The worst of it came after midnight, when a terrifying frozen bluster "swooped down on the city with all its length and breadth" at speeds of 96 miles per hour. At one point, devices in Central Park registered an unthinkable 110 miles per hour. By morning it had settled to 70 miles per hour and held that speed steady for much of the day. [source]

Some called this "giant among gales" a day-long cyclone, and it certainly acted like one -- uprooting trees, destroying rooftops and even depositing whole houses into the river. People were blown off their feet, carts went flying and pedestrians dodged falling telephone poles in terror. Most leaving home wearing hats ran back inside without them.  If any of those women from yesterday's Astor Place post were trekking through the plaza with their home-work today, they most likely lost it to the wind.

Foremost on the minds of most New Yorkers was the fate of its skyline. In 1888, during the last harsh storm, there were no skyscrapers. In 1912, there were several over 30 floors, including the city's tallest, the 50-floor Metropolitan Life Insurance Tower off Madison Square. Although most buildings were designed to withstand significant wind trauma, none of them were prepared for winds above 70 miles per hour. And the building slated to become the next tallest in New York -- the Woolworth Building -- was still under construction, its metal skeleton now a potential arsenal of deadly debris.

Panes of glass shattered throughout the city, but it appears most of New York's tallest structures survived without significant damage. In fact, it was the shorter, older structures that fared worst, many of them designed with little protection from powerful winds.

Below: the downtown Manhattan skyline in 1912. Most of these buildings survived the 'Big Wind' with only damage to their windows. [pic]

Not that modern invention came away unscathed that day. The electrical signs of Times Square, many no more than a few months old, were no match for the powerful gusts. Several were destroyed, including a one provocative sign at 47th Street, featuring "two scantily clad electric boys who box nightly in Summer underwear." [source] Next to the Hotel Knickerbocker, a 200-foot electric sign crumbled to the sidewalk below in front of Hepners Hair Emporium, a police officer racing into the establishment a minute before the sign crashed into the plate glass window of the railroad ticket office next door.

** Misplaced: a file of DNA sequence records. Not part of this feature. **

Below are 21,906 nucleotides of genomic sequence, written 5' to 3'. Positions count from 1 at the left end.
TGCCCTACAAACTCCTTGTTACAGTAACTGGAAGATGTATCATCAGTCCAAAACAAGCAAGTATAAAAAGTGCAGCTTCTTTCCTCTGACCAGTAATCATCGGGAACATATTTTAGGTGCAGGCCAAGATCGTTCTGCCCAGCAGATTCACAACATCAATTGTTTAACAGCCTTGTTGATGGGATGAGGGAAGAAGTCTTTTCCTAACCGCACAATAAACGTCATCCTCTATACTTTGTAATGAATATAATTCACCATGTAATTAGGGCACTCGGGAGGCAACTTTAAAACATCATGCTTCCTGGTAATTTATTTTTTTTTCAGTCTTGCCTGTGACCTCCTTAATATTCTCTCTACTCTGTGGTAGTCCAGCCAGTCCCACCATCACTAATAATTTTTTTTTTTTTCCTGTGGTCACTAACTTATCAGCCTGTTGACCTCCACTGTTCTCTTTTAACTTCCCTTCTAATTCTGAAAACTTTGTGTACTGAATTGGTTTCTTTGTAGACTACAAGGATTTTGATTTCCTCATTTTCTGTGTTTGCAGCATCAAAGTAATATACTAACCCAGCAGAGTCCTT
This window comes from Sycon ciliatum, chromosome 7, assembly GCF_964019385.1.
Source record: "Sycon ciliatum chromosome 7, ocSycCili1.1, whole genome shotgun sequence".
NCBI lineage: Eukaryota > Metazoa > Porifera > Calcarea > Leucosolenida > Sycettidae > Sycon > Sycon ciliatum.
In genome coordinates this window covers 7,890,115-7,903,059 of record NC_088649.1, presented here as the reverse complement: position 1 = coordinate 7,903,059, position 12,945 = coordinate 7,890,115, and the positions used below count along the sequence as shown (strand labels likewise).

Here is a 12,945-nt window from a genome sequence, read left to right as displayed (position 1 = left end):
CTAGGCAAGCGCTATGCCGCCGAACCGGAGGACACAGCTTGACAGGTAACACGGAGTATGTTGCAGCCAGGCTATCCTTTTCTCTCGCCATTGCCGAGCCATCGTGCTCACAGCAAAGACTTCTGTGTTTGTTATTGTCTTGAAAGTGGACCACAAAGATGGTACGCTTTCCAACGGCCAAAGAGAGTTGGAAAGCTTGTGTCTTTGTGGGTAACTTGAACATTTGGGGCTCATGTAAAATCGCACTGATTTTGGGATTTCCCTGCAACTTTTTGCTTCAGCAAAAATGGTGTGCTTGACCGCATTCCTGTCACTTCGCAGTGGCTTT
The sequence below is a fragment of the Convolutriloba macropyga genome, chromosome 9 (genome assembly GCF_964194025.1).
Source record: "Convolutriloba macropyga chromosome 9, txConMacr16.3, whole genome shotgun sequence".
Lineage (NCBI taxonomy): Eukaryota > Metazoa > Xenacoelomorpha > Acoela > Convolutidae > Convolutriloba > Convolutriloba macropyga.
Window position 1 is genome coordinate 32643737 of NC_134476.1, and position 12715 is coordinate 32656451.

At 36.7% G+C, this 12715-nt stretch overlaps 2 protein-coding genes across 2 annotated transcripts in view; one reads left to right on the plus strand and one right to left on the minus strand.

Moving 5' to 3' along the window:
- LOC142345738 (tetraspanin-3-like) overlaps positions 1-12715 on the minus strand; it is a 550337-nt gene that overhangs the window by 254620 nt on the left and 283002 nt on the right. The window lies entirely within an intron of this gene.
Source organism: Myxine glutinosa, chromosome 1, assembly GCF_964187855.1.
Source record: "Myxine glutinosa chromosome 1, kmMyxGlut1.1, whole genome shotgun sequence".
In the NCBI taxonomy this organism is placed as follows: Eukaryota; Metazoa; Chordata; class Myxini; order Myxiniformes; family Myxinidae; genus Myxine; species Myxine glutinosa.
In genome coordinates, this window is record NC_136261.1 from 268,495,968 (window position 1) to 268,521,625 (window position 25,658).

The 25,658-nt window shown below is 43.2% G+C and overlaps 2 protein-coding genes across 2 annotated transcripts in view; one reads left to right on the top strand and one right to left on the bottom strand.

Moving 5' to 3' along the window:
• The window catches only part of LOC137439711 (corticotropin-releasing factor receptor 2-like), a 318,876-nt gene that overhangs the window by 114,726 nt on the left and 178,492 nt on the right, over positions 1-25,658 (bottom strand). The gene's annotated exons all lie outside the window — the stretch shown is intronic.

Across the street, at the Times Building, a drug store window exploded, and "many bottles of perfume and drugs" were hurled at passers-by.

Most boats all along the waterfront were either damaged or untethered. Predictably, beach houses on Rockaway Beach and other quieter locales fared the worst. The luckiest structures survived with nary a window remaining; those less fortunate were found floating offshore. In Astoria, Queens, the roof to the jail was taken off, to the fright of the occupants inside.

At right: Times Square in August 1912. The White Rock sign was probably not around for the February wind storm. The 'electric boys' sign described above sat at this intersection.

In Red Hook, Brooklyn, turbulent winds kept a raging fire alive at a brick manufacturing plant, distributing flaming pitch shrapnel to several buildings across the street, including a hay and horse feed dealership! (One of many reasons they don't keep hay dealerships in crowded cities today.) The brick factory, which took several hours to control, was about three blocks from the location of today's IKEA store.

February 22, 1912, happened to be the 180th anniversary of George Washington's birth, and hundreds of veterans tried marching from Jefferson Market to Union Square. Flags raised aloft in celebration were torn to ribbons. Nobody was injured, although the gusts caused major inconvenience, "Salvation Army object lessons and banner bearers bowled over by the wind."  [source]

Others were not as fortunate. The Times attributed at least one death to the storm and over a dozen concussions from flying debris, messenger boys and seamstresses blown into windows or railings or hit by signs or dislodged cornices. One man, waiting for his wife at St. Patrick's Cathedral, had his neck slashed by flying glass. Where physical harm was avoided, humiliation took its place. A society woman on Riverside Drive, wearing "superabundantly costly furs," was picked up and thrown into a horse.

Meanwhile, down at the Battery, Frank Coffyn was preparing for another takeoff off the water on his pontoon-equipped airplane. The wind had other plans, ripping the wings off the plane and spoiling Coffyn's flight. Later that day, Coffyn wired his old boss Wilbur Wright for replacement parts. (See my post from last week for more information of Coffyn's harbor flights..)

By the late evening, winds had died down to a mere 44 miles per hour. (For comparison, New York City's average wind speed today is just 12.2 miles per hour.) In the morning, things were back to normal -- except for huge mess of metal and glass left scattered on the streets.